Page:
CITY COUNCIL TO AUTHORIZE $165M IN NEW SCHOOL DISTRICT FUNDING: New, Recurring Revenue Will Increase Local Funding for Philadelphia Schools From $1.07 Billion Per Year to $1.14 Billion Per Year Over Five Years

051514 schools

051514 schools

 

 

 Philadelphia, May 15, 2014 – Philadelphia City Council and lawmakers in Harrisburg on Thursday announced a legislation package that authorizes $165 million in additional funds to the School District of Philadelphia next school year and provides a minimum of $150 million in additional funds annually to Philadelphia public schools.

“School officials and Philadelphia officials have been united in calling for predictability and long-term sustainability in funding for the district. This legislative package is a significant step toward stabilizing the School District of Philadelphia, which will allow students and teachers to return 100 percent of their focus back to learning,” Philadelphia City Council President Darrell L. Clarke said. “These measures simply require that the state allow Philadelphia to raise local revenues for our schools. I thank our state Delegation leaders in Harrisburg for their balanced, bipartisan approach toward resolving the Philadelphia School District’s funding emergency.”

The legislation introduced by Philadelphia City Council and the Philadelphia Delegation permanently dedicates a portion of Philadelphia Sales Tax revenue to schools and provides a new, recurring funding stream to address the City’s $5 billion unfunded pension liability. The Pension Fund was 47.4 percent funded in FY13, down from 48.1 percent funded in FY12, despite increased contributions from the City to make up for lower-than-expected revenues.

City Council’s projection of a minimum $150 million annually in new funds for the School District is based on data from the Administration and accounts for a recent slowdown in Sales Tax revenue growth. (In FY13, actual Sales Tax growth [1.6%] fell far short of projected Sales Tax growth [3.5%] and in the current fiscal year, Sales Tax growth is trending at 3.25%, significantly lower than the anticipated and budgeted Sales Tax growth of 5.03%.)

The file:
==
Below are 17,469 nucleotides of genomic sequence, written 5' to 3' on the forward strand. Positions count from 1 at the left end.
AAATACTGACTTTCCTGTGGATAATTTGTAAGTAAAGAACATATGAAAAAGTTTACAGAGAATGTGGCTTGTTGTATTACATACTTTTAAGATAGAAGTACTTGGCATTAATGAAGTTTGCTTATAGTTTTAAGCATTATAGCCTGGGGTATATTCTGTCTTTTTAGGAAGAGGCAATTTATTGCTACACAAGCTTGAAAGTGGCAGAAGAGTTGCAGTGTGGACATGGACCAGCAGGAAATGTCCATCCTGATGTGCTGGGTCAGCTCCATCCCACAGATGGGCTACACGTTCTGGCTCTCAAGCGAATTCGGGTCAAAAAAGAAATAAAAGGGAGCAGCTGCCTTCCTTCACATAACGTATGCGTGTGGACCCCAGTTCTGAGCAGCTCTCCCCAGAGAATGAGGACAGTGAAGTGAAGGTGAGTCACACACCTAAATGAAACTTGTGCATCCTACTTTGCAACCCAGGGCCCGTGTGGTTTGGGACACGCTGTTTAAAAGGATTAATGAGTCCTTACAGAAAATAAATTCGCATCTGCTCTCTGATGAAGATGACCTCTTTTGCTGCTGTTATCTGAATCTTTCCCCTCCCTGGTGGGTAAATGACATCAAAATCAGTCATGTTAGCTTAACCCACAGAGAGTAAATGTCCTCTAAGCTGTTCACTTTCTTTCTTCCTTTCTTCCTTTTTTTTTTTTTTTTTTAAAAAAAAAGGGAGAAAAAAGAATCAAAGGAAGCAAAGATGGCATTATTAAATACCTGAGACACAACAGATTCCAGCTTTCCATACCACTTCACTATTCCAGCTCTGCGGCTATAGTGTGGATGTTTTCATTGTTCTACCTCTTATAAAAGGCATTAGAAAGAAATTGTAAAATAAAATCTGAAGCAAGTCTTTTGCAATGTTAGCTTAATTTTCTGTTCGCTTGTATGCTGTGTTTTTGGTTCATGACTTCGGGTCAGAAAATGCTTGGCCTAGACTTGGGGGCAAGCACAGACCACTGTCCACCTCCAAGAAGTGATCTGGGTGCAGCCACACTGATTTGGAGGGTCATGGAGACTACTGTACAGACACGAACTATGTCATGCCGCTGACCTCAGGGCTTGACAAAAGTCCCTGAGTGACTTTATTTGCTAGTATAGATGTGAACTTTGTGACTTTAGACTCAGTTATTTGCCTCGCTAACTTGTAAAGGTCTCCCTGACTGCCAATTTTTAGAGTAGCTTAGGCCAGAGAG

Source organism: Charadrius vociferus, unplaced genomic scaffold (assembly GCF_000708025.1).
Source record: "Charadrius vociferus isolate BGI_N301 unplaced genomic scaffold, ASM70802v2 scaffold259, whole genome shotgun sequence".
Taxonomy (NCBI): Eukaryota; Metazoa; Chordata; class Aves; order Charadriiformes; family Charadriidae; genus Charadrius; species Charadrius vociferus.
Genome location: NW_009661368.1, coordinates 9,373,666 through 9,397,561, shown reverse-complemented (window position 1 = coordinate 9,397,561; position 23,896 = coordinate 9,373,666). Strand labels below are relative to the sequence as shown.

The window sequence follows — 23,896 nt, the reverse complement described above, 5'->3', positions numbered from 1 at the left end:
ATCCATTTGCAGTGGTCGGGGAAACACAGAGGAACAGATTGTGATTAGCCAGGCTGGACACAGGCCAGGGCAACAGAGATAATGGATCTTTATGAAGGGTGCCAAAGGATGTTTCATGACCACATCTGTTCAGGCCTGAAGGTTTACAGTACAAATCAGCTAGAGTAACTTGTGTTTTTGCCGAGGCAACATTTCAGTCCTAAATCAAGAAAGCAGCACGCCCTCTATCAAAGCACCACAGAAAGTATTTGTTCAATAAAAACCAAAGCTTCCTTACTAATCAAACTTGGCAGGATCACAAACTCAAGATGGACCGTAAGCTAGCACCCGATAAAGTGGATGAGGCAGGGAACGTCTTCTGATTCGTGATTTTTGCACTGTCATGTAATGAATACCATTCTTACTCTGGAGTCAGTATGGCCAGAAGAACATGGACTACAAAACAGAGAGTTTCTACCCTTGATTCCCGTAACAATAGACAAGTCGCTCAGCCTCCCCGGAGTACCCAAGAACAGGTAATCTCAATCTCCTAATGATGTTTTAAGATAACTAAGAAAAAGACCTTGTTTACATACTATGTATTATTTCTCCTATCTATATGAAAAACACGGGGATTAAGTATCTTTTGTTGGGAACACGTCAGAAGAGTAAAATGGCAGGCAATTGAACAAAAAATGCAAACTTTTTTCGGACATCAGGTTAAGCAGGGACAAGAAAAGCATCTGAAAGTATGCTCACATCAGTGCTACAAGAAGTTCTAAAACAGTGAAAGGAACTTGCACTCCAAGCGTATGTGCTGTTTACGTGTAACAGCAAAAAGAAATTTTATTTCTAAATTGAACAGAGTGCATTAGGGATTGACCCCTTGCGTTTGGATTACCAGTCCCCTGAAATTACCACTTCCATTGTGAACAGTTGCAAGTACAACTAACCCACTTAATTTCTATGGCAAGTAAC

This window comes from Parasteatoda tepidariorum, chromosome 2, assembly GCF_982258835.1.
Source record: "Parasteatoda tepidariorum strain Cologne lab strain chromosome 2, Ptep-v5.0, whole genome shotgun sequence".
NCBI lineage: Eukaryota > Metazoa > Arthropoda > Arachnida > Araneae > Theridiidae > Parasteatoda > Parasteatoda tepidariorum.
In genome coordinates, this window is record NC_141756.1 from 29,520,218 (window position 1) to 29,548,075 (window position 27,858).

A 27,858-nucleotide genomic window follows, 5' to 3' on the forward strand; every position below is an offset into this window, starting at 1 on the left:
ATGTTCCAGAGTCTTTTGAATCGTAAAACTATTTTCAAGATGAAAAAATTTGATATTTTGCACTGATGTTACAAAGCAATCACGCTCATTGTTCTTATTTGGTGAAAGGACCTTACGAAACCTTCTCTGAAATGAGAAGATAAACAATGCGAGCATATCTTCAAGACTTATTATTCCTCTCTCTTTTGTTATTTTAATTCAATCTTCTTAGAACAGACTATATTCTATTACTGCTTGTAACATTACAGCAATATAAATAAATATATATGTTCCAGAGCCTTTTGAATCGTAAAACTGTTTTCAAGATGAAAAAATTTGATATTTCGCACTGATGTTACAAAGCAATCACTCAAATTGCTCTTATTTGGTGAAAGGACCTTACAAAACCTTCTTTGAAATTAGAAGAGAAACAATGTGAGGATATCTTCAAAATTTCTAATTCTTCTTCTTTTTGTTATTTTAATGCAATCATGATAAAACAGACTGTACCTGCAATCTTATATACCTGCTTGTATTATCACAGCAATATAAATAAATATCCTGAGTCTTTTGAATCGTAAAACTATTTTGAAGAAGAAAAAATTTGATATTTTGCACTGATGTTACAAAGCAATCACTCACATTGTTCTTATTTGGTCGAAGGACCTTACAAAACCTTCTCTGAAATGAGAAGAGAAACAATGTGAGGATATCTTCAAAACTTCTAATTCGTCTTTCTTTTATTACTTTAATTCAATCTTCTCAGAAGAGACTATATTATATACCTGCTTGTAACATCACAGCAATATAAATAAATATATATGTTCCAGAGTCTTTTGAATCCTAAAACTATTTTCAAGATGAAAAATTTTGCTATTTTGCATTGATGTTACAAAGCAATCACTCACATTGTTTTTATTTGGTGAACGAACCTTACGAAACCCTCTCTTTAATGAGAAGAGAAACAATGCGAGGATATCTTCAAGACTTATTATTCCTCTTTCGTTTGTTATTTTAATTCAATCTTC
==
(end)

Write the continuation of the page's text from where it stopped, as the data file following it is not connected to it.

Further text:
“Kicking the pension can down the road has led more than a dozen U.S. municipalities to declare bankruptcy since 2008,” Council President Clarke added. “This collaboration between City leaders and the state Delegation will help Philadelphia to resolve its fiscal challenges and enhance core services for all residents.”

”For the last year, the Philadelphia Delegations along with the Mayor and City Council have worked toward a long-term, fiscally responsible solution for both funding our schools and addressing the City’s long-term fiscal health,” said Rep. Cherelle Parker, leader of the Philadelphia Delegation. “The elected officials of Philadelphia are united in seeking to resolve two of the biggest challenges facing our Commonwealth and nation: basic education funding and pension deficits. The successful enactment of the legislation we are proffering will help to ensure a better future for our children and working class families. I look forward to working with my colleagues on both sides of aisle on this responsible funding approach for our schools.”

“After many conversations with the Mayor, President Clarke and legislative leaders, there are several items that need to get addressed in Harrisburg by June 30th,” said Sen. Vincent Hughes, Minority Chair of the Senate Appropriations Committee.  “First is the need to pass the cigarette tax that City Council has already approved, which would drive over $80 million of new local dollars to the Philadelphia School District. Second is to secure more state funding for the School District and entire state, which is where the deepest cuts have occurred. The third is to address the maintenance of effort issue. The fourth is to provide assistance to the City’s pension fund problem. Legislation in Harrisburg is under discussion to address all of these items.

“It is a positive step that Philadelphia City Council is moving forward on authorizing the $120 million for the School District through the 1% sales tax, which was approved in Harrisburg last year,” Sen. Hughes continued. “The Republican majority in Harrisburg has already said that they are looking for the implementation of this to occur as they consider these other items.”

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